Recycling old mobile phones can help save endangered gorillas
Researchers at the University of South Australia (UniSA) and Zoos Victoria are urging people to recycle their old cell phones. The experts are warning that a link exists between hoarding unused mobile phones and the dramatic decline of gorilla populations in the eastern Democratic Republic of the Congo (DRC).
In the past year, 400 million people around the world have stored away old cell phones in their homes. Most people are unaware that this contributes to the destruction of Grauer gorilla habitats.
As part of a national campaign operating in Australian zoos, the researchers analyzed the progress of the “They’re Calling On You” mobile phone recycling project run by Zoos Victoria, which has been ongoing for six years.
The program is focused on educating zoo visitors about the value of recycling discarded phones to extract special metals from them. In the DRC, mining for these same metals is not only destroying gorilla habitats but is also funding wars and human rights abuses.
Study lead author Dr. Carla Litchfield is an expert on great apes and a conservation psychologist at UniSA. She explained that there is less incentive to mine gorilla habitats if these “conflict” elements can be obtained from old mobile phones.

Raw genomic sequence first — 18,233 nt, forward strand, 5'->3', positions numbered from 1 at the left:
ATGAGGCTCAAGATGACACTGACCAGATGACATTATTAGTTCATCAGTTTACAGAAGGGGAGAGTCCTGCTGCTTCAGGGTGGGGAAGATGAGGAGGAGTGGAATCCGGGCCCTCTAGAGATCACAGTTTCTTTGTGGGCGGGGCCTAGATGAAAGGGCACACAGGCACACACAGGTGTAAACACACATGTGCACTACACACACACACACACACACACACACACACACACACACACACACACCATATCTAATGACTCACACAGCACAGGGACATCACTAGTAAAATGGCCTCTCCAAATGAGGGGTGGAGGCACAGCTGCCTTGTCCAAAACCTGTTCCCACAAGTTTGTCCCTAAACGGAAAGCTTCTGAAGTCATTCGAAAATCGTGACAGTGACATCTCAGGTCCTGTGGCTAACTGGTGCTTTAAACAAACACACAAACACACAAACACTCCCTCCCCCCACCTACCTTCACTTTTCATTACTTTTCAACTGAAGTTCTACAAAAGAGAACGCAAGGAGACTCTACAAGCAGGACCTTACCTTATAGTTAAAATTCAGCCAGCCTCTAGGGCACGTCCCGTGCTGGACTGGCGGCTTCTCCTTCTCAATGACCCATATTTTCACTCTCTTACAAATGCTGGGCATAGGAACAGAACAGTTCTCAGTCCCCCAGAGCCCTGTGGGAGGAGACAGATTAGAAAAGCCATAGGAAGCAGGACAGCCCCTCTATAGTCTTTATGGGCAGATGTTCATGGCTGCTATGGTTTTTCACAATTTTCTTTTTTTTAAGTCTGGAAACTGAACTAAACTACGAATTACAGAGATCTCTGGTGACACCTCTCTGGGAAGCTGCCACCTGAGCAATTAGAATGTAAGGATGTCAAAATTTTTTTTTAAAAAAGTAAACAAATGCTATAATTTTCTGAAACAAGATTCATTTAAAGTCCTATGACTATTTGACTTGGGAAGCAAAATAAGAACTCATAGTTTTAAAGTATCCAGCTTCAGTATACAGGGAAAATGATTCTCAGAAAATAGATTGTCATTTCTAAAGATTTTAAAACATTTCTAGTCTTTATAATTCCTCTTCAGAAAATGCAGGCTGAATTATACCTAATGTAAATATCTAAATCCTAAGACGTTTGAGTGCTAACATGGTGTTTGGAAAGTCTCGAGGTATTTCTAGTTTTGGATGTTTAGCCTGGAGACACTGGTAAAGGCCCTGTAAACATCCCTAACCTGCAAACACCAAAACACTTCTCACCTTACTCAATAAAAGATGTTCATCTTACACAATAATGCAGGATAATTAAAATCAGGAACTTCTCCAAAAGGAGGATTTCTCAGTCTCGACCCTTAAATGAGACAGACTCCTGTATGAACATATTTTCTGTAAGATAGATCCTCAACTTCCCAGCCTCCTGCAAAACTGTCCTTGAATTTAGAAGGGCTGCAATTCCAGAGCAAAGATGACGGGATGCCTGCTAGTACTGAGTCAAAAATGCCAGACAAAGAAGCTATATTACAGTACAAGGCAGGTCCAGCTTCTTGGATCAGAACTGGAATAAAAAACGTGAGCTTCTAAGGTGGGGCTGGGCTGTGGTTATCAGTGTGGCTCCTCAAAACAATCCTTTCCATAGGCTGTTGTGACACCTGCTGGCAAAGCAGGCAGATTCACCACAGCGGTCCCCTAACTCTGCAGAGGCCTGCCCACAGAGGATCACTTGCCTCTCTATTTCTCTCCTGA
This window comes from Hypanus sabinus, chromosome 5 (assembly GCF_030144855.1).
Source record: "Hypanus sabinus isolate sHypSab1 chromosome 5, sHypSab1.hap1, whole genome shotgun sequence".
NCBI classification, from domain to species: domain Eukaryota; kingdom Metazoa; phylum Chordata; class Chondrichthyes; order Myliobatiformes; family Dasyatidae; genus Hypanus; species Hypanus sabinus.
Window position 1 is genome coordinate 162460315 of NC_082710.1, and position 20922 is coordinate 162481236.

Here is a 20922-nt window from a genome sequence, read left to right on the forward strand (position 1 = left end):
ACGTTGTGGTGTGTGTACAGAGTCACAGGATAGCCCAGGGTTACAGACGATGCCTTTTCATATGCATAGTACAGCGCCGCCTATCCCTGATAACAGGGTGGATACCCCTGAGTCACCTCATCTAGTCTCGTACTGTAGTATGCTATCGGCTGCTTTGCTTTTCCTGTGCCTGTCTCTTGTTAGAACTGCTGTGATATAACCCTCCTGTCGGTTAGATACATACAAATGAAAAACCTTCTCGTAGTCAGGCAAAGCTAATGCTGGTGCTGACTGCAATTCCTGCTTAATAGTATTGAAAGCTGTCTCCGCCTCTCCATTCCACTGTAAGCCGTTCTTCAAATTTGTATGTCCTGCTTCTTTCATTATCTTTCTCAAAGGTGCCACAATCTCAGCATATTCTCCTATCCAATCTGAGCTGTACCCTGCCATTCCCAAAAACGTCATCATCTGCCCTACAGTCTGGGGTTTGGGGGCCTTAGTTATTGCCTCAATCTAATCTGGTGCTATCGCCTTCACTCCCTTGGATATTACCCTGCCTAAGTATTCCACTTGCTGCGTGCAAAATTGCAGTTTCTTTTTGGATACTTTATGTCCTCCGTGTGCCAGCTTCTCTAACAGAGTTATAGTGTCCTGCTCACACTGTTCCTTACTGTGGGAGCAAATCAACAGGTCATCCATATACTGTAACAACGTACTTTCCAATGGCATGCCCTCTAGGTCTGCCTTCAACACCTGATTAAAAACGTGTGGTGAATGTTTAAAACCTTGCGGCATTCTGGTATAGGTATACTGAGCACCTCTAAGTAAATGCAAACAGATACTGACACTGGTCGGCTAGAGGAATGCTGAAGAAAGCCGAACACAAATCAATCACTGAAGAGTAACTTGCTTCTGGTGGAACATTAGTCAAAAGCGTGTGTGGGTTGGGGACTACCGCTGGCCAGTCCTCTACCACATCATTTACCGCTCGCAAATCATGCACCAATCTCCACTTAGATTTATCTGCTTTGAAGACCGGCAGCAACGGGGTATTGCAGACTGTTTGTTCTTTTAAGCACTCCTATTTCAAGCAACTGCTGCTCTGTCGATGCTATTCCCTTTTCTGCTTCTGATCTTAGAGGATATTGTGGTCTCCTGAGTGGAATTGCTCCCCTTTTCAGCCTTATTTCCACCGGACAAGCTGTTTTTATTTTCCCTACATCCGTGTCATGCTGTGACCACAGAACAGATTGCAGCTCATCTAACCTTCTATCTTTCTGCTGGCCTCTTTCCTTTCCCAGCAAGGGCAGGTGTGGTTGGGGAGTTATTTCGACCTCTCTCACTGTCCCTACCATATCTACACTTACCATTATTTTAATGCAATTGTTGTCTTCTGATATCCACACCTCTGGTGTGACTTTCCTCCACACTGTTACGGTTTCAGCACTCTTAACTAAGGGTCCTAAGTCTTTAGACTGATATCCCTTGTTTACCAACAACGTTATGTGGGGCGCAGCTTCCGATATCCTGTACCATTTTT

“For every 30-40 mobile phones that are recycled, on average, one gram of gold can be recovered,” said Dr. Litchfield. “Just as mobile phone sales are soaring, and gold content is increasing in some smartphones, natural sources of gold are expected to run out by 2030.”
By the year 2035, it is estimated that 8,000 tons of precious metals will be wasting away in unused cell phones across Germany alone.
“Hoarding is problematic since precious metals are not extracted and returned to the circular economy, creating the need to mine these metals in wilderness areas,” said Dr. Litchfield.
“The other issue is that if people do discard their old phones, most dispose of them in their household waste, ending up in landfill, where they leach toxic metals.”
The population of Grauer gorillas in the DRC has declined by as much as 93 percent, according to recent estimates. The species is now listed as Critically Endangered, with less than 4,000 individuals remaining in the wild.
The study is published in the journal PLOS ONE.
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